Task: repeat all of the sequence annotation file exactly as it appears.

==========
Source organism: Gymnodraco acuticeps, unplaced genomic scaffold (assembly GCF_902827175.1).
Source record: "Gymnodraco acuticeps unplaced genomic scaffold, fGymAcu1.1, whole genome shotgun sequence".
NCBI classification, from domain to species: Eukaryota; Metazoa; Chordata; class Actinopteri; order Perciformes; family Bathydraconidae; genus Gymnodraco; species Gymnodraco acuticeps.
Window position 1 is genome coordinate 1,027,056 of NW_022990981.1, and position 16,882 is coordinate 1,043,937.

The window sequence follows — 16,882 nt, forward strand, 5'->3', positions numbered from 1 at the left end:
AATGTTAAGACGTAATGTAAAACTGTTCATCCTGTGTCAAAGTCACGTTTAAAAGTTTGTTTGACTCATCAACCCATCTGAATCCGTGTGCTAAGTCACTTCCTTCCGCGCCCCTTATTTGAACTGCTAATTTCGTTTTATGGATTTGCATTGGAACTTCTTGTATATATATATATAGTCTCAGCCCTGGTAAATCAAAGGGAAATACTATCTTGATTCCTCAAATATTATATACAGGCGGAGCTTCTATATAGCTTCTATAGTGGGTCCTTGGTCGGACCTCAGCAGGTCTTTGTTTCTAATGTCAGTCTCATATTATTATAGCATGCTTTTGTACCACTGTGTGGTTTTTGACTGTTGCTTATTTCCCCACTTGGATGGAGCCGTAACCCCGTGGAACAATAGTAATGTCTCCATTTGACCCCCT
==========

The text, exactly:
Source organism: Gymnodraco acuticeps, unplaced genomic scaffold (assembly GCF_902827175.1).
Source record: "Gymnodraco acuticeps unplaced genomic scaffold, fGymAcu1.1, whole genome shotgun sequence".
NCBI classification, from domain to species: Eukaryota; Metazoa; Chordata; class Actinopteri; order Perciformes; family Bathydraconidae; genus Gymnodraco; species Gymnodraco acuticeps.
Window position 1 is genome coordinate 1,027,056 of NW_022990981.1, and position 16,882 is coordinate 1,043,937.

The window sequence follows — 16,882 nt, forward strand, 5'->3', positions numbered from 1 at the left end:
AATGTTAAGACGTAATGTAAAACTGTTCATCCTGTGTCAAAGTCACGTTTAAAAGTTTGTTTGACTCATCAACCCATCTGAATCCGTGTGCTAAGTCACTTCCTTCCGCGCCCCTTATTTGAACTGCTAATTTCGTTTTATGGATTTGCATTGGAACTTCTTGTATATATATATATAGTCTCAGCCCTGGTAAATCAAAGGGAAATACTATCTTGATTCCTCAAATATTATATACAGGCGGAGCTTCTATATAGCTTCTATAGTGGGTCCTTGGTCGGACCTCAGCAGGTCTTTGTTTCTAATGTCAGTCTCATATTATTATAGCATGCTTTTGTACCACTGTGTGGTTTTTGACTGTTGCTTATTTCCCCACTTGGATGGAGCCGTAACCCCGTGGAACAATAGTAATGTCTCCATTTGACCCCCT